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007: Managing state

One of the first things that was a concern for me with web components was state management, or rather, a lack-of it. Managing state in a trivial manner is something I've become almost reliant on with the React and Vue work that I do and the thought of going back to DOM based state management was not even an option.

I'd been mulling around with some ideas, but I noted down that Redux works in a vanilla stack well, so I'd just go with that.

After some more thought though, I tweeted this:

I’ve been thinking about super lightweight JS things recently and I think a < 100(ish) line state system is doable.

Obviously no where near as powerful as Redux, MobX or Vuex, but handy for smaller projects.

I’m going to have a play and maybe write some stuff about it.

— @hankchizljaw on Twitter

I took that thinking further and created a prototype, which I sent to Chris Coyier from CSS-Tricks to see if he would publish a new tutorial about how to write a state management system from scratch. That got published and went down really well with folks. This, along with this system's successful use on mybrowser.fyi, which was my first proper project with web components (I'll make some notes on that in another article), made me think that others could benefit from a more "plug and play" version, so I made Beedle.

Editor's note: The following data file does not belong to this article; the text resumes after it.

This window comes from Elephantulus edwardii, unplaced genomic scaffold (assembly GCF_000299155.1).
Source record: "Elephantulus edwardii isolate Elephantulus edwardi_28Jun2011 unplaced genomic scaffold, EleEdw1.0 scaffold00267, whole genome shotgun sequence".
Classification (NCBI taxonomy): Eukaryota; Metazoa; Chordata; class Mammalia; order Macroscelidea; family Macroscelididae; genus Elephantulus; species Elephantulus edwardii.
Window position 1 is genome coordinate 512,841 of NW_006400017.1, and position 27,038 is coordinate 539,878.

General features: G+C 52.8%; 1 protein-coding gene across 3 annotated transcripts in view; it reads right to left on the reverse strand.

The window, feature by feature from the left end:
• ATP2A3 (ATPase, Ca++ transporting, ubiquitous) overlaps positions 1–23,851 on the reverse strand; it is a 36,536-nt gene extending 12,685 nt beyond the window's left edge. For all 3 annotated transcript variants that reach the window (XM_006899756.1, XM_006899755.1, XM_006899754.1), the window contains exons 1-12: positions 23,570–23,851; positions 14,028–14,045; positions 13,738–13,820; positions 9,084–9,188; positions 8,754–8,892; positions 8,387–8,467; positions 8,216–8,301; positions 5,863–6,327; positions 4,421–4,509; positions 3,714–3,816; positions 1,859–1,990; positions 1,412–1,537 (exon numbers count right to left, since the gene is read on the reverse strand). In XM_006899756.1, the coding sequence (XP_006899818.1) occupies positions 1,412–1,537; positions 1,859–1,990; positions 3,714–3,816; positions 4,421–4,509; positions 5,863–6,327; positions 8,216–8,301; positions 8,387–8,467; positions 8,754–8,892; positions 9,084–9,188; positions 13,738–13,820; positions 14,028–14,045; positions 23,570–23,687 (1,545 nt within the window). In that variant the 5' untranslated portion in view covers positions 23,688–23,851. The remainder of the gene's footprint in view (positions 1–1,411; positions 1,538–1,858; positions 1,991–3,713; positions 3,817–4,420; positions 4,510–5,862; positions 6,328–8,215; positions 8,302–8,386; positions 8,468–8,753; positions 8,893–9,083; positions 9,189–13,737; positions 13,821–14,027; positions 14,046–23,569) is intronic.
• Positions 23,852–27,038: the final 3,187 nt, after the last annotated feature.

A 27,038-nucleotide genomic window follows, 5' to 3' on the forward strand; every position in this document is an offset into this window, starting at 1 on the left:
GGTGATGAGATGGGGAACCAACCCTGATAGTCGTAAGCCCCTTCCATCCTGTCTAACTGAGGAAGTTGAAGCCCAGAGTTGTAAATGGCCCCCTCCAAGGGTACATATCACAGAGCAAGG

Making an open source library

I'm not overly strong with open source stuff, so I was nervous. The approach I took was to put together some really quick prototypes that would need state management and then refactor the existing system from mybrowser.fyi until it became self sufficient and useful for those prototypes.

I then documented the library up, wrote some tests and put it all out there. Hopefully it'll help some folks out — not just vanilla JavaScript fans, but also folks using React and Vue et. al.

Long-term concerns

I've enjoyed working with ES6 Modules, so creating and subsequently relying on an npm package is a concern now. There might well be a way to get the best of both worlds that I'm not aware of yet. It's something to add to the very long list of things to learn about. I'm also not averse to working with a lightweight bundler, like I made for Beedle.

I am happy that I can managed state with a dependecy that's less than 1kb when compressed 🙂